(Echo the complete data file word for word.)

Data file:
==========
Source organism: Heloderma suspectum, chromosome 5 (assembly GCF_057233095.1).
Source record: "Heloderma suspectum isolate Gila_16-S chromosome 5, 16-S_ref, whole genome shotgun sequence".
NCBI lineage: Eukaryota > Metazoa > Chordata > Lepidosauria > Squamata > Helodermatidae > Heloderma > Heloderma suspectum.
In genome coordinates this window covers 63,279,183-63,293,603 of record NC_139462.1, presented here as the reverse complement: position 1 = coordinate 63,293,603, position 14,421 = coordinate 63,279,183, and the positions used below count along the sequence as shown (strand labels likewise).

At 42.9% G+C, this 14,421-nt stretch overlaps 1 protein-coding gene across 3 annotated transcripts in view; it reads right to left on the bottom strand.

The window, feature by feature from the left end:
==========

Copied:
Source organism: Heloderma suspectum, chromosome 5 (assembly GCF_057233095.1).
Source record: "Heloderma suspectum isolate Gila_16-S chromosome 5, 16-S_ref, whole genome shotgun sequence".
NCBI lineage: Eukaryota > Metazoa > Chordata > Lepidosauria > Squamata > Helodermatidae > Heloderma > Heloderma suspectum.
In genome coordinates this window covers 63,279,183-63,293,603 of record NC_139462.1, presented here as the reverse complement: position 1 = coordinate 63,293,603, position 14,421 = coordinate 63,279,183, and the positions used below count along the sequence as shown (strand labels likewise).

At 42.9% G+C, this 14,421-nt stretch overlaps 1 protein-coding gene across 3 annotated transcripts in view; it reads right to left on the bottom strand.

The window, feature by feature from the left end: